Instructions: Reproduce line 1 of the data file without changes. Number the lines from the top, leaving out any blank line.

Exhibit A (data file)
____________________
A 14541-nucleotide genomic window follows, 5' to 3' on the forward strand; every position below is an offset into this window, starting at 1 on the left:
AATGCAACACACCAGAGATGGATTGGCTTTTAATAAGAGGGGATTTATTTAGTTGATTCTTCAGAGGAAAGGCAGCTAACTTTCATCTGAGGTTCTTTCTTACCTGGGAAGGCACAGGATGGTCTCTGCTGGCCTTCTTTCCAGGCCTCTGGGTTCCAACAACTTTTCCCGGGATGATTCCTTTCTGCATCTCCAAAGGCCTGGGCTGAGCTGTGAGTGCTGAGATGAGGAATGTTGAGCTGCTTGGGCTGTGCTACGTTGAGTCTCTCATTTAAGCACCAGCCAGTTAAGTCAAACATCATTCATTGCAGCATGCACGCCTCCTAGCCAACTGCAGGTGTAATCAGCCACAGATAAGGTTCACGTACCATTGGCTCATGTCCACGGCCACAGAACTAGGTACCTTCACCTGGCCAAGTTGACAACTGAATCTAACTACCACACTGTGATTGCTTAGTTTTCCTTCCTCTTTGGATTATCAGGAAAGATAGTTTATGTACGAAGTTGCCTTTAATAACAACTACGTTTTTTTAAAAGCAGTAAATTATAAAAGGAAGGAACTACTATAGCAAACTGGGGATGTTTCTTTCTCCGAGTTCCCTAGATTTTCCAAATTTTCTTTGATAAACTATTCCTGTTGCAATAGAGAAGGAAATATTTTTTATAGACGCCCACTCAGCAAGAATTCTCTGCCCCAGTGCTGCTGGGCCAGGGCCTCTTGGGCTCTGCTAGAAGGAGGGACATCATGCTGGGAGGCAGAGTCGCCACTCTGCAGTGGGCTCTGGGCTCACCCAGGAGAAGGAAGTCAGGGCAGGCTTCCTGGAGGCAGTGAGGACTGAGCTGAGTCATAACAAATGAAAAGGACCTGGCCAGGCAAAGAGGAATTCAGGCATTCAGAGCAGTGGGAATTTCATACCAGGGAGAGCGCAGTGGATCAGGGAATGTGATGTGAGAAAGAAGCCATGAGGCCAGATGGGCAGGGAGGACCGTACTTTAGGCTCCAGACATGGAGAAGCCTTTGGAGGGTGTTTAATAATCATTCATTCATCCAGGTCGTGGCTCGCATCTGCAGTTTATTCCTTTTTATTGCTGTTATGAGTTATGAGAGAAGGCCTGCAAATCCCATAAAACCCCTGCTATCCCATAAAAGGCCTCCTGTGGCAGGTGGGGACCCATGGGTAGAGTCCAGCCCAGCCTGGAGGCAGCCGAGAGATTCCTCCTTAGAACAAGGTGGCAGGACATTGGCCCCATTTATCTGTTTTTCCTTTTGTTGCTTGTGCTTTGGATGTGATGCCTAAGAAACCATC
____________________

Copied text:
A 14541-nucleotide genomic window follows, 5' to 3' on the forward strand; every position below is an offset into this window, starting at 1 on the left: